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Fusarium wilt of chickpea


The disease can appear approximately three weeks after planting. Symptoms consist of wilting, paler coloured leaves, shrunken stems above and below ground, followed by plants collapsing flat onto the ground. Infection of adult plants shows wilting progressing from the petioles and the youngest leaflets to the whole plant in two to three days. Leaves turn greyish green then a dull yellow colour, especially the lowest ones, followed by plant death. In both seedling and adult plant infections, inspection of roots split longitudinally shows a brown to black discolouration of internal vascular tissue (pith and xylem).

Chickpeas are infected via roots and the pathogen moves through the vascular system, produces enzymes that break down the host cells to form gels. These gels block the vascular system thus causing a yellowing and wilting of leaves and eventually plant death.


Fusarium oxysporum f.sp. ciceris

Host range

Chickpea (Cicer arietinum).

Method of spread

This pathogen can be spread with infected seed, soil, in plant debris, by water flow and by rain splash. It can survive in the soil for many years in the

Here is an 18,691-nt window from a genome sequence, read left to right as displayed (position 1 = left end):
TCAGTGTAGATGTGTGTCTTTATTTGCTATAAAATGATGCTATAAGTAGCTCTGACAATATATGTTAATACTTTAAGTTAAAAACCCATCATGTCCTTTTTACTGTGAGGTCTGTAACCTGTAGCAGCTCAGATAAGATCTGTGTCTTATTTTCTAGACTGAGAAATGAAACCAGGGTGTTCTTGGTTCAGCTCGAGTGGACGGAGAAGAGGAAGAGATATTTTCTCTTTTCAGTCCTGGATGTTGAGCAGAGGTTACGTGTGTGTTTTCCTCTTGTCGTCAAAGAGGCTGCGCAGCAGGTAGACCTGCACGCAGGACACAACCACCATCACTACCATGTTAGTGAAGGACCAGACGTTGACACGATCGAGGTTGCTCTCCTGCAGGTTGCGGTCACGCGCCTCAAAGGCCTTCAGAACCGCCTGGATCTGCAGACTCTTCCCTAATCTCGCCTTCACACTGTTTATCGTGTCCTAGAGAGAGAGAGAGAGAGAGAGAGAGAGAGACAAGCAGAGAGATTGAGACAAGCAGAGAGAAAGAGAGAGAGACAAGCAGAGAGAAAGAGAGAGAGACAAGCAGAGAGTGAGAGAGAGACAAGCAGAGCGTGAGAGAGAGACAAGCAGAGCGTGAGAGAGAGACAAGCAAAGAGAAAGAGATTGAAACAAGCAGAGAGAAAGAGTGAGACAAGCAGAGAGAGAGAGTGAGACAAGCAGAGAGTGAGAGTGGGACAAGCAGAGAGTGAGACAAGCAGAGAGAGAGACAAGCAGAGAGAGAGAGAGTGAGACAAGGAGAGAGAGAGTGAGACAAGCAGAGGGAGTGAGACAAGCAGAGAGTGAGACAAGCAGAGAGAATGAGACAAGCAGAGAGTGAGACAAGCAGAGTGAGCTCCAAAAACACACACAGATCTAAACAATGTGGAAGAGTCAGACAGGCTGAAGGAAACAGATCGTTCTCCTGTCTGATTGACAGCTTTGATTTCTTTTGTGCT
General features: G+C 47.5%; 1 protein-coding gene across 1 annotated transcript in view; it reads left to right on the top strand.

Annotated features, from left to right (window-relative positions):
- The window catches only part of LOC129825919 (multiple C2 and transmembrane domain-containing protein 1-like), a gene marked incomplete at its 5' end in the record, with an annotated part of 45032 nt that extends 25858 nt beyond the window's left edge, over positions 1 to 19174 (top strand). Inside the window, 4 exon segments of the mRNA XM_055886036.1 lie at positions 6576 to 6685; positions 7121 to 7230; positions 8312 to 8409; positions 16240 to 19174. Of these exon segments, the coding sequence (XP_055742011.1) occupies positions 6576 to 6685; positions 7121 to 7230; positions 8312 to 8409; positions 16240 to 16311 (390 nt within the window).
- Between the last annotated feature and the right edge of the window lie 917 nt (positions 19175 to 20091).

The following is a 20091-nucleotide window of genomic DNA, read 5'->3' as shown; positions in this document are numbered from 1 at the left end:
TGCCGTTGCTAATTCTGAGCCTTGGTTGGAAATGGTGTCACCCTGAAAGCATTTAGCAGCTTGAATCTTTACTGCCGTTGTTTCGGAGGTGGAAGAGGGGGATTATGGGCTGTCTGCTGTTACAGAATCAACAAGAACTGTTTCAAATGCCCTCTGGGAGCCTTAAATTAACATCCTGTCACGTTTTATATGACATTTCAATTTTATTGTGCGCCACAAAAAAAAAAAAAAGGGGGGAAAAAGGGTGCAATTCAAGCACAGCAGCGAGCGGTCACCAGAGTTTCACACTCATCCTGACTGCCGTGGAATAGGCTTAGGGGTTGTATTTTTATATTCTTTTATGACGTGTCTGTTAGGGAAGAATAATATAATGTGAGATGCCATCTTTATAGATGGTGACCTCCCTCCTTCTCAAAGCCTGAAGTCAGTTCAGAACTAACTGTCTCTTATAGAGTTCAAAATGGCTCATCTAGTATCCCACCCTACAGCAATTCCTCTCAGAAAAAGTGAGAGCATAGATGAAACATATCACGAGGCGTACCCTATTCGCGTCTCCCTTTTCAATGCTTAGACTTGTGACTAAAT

absence of a host.

Conditions favouring disease

Conditions favouring disease are early planting. Disease development can be enhanced by failure to remove host debris from infected fields, shallow ploughing and crop rotations of less than three years.

Confused with?

Fusarium wilt of chickpea can be confused with phoma blight, damping off, rhizoctonia and phytophthora root rot, but may be distinguished from them by the discolouration of the internal root tissue.


India, Bangladesh, Myanmar, Nepal, North Africa, Spain and Mediterranean countries, America, Mexico and Brazil.

Thank you to Kurt Lindbeck (NSW DPI) for assistance with his contribution of content.

Vascular discolouration (left stem). Source: M.P. Haware, Y.L. Nene & S.B. Mathur (ICRISAT)

Image 2. Vascular discolouration (left stem). Source: M.P. Haware, Y.L. Nene & S.B. Mathur (ICRISAT)

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